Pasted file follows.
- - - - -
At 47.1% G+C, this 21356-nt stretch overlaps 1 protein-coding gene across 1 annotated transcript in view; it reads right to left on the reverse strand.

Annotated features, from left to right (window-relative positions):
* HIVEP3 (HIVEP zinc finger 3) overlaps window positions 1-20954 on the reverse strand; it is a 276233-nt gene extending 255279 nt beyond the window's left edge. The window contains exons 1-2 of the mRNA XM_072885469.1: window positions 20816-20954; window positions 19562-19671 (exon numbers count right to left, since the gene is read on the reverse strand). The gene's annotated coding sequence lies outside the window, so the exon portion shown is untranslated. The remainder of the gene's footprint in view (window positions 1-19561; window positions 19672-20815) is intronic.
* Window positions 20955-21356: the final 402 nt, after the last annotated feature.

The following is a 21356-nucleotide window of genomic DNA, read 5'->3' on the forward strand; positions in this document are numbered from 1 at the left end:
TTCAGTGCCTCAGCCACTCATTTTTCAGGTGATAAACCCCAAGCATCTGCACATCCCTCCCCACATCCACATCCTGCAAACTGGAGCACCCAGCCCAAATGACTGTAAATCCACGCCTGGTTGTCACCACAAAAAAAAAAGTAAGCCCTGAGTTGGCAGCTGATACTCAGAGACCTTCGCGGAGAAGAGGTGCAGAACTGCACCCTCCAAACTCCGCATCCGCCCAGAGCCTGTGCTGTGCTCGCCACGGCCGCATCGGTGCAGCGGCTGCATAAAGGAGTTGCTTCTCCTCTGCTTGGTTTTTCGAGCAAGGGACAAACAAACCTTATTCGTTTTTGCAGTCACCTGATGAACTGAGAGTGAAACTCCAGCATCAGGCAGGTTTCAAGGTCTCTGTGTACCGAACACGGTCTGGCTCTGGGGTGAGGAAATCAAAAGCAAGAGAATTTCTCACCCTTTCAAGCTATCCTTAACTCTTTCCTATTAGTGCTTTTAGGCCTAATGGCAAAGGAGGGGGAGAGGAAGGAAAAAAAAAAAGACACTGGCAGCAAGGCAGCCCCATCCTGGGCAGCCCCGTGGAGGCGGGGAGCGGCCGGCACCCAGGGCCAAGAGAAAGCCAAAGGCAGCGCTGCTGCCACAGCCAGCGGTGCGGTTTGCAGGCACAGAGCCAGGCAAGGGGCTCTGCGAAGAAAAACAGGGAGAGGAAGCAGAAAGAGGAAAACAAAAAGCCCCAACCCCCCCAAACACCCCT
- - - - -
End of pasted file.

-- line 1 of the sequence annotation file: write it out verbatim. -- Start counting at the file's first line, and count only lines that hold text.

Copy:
At 47.1% G+C, this 21356-nt stretch overlaps 1 protein-coding gene across 1 annotated transcript in view; it reads right to left on the reverse strand.